Townley, L.R. (2015), Potential impacts of CSG production on regional groundwater systems - learnings for shale and tight gas, Water Management for Shale and Tight Gas Resources, 8-9 June, Perth, Co-convened by IAH, SPE and ASEG WA Chapters.
CSG is fundamentally different from shale gas and tight gas, because water must be removed to reduce pressures until CSG is released by desorption. It is important to understand the differences, and at the same time to recognise challenges and risks, whether real or perceived.
The emergence of a coal seam gas (CSG) industry in Australia has been accompanied by concern about potential impacts on regional aquifers, including the Great Artesian Basin. The volumes of water withdrawn during production of CSG need to be understood in the context of water use from all sources, including surface water and groundwater. Nevertheless, prediction of the potential impacts of CSG production has been difficult, for a number of reasons, including the limitations of readily available commercial off-the-shelf (COTS) groundwater modelling software and a lack of understanding of the differences between approaches taken by reservoir engineers and hydrogeologists.
One objective of this paper is to explain some differences between methods used by reservoir engineers and hydrogeologists, and why traditional groundwater modelling, without modification, is not capable of predicting the quantity and quality of groundwater produced during gas production.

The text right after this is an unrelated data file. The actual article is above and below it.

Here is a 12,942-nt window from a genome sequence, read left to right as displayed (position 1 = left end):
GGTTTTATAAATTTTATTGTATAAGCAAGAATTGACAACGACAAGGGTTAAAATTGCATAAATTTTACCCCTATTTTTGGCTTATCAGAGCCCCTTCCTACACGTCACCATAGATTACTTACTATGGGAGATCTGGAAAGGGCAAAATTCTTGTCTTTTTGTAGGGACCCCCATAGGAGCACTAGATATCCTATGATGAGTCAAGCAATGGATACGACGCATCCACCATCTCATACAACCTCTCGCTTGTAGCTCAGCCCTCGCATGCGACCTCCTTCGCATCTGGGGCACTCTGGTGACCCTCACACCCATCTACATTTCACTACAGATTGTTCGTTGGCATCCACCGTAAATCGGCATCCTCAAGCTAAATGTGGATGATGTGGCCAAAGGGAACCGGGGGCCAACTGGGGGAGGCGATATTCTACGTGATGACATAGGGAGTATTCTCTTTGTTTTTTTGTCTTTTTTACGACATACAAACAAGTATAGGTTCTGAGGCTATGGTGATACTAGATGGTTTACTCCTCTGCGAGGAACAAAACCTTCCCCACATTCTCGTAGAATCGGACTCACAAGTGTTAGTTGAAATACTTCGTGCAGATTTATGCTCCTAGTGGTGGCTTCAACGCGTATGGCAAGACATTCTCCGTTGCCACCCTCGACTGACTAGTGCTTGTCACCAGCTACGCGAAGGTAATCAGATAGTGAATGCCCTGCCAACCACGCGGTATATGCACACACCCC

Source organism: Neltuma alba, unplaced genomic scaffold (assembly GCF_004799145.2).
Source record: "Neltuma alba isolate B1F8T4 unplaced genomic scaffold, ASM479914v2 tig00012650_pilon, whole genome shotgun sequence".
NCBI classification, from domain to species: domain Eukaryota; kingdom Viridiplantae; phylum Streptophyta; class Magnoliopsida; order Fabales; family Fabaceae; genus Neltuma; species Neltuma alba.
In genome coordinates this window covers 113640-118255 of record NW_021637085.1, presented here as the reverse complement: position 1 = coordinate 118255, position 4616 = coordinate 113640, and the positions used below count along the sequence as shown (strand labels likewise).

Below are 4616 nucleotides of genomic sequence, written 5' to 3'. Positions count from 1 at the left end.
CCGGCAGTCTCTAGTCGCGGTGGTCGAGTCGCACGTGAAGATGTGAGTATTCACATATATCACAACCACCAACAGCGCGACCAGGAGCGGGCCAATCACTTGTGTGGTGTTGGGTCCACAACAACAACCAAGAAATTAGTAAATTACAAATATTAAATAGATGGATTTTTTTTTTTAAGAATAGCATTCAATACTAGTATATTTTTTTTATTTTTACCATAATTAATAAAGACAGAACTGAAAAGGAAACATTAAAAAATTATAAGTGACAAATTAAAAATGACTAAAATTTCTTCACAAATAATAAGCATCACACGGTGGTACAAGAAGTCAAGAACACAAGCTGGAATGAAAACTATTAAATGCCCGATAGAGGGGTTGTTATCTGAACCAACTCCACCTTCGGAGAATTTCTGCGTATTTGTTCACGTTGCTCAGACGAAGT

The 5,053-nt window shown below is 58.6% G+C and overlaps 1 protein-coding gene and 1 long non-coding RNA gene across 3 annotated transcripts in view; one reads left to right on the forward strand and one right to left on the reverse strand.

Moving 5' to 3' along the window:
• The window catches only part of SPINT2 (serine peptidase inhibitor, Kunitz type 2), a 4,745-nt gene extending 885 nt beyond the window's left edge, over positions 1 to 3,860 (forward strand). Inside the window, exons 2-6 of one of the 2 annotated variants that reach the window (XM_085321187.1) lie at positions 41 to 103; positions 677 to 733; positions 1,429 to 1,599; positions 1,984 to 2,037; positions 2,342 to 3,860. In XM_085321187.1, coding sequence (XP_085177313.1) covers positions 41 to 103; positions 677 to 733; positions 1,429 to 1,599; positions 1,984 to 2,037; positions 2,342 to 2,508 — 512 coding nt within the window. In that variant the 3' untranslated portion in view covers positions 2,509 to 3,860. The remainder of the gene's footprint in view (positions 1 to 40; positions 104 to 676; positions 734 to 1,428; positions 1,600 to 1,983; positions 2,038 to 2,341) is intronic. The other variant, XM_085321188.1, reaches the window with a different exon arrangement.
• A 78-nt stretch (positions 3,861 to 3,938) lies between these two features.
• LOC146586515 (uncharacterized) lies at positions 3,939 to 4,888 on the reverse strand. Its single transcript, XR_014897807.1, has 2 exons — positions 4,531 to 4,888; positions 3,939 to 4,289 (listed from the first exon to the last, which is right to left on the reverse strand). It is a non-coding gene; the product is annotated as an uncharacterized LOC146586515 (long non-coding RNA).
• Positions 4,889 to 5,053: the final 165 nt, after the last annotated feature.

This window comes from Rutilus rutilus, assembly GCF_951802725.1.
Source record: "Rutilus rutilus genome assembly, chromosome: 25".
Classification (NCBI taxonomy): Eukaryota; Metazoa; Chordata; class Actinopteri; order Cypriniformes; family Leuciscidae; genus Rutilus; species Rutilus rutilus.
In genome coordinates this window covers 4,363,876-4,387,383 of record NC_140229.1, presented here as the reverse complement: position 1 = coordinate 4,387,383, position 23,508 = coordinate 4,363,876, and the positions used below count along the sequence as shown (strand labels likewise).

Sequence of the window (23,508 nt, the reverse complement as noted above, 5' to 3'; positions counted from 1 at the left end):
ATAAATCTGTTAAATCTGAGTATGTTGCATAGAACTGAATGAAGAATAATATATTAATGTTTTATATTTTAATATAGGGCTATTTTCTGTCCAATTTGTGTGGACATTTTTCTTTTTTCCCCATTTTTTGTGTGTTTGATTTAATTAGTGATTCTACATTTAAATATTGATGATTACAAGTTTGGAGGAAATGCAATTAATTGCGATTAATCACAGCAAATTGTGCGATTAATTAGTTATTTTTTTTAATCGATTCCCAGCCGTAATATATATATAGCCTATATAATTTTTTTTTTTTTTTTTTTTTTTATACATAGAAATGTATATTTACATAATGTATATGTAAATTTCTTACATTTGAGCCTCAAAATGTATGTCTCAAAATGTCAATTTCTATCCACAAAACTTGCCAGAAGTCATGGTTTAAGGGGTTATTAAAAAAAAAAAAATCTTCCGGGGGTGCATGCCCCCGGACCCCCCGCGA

A number of CSG projects have been approved in Australia in recent years. This paper will compare and contrast approaches taken to predict potential impacts on regional aquifers, as described in publicly available Environmental Impact Statements, and based on additional personal experience. Reference will be made to regional scale groundwater flow modelling in the Surat, Bowen, Gunnedah-Oxley, Perth and West Canning Basins. While spatial variability is known to contribute to prediction uncertainty in reservoir and hydrogeological modelling, representation of boundary conditions, including the surface boundary condition, is especially important in predicting the response of aquifers to stress. Reference will also be made to challenges related to bore integrity, and the impact of leaky bores on cross-formational groundwater flow and transport.
Copyright © 2015 by Lloyd Townley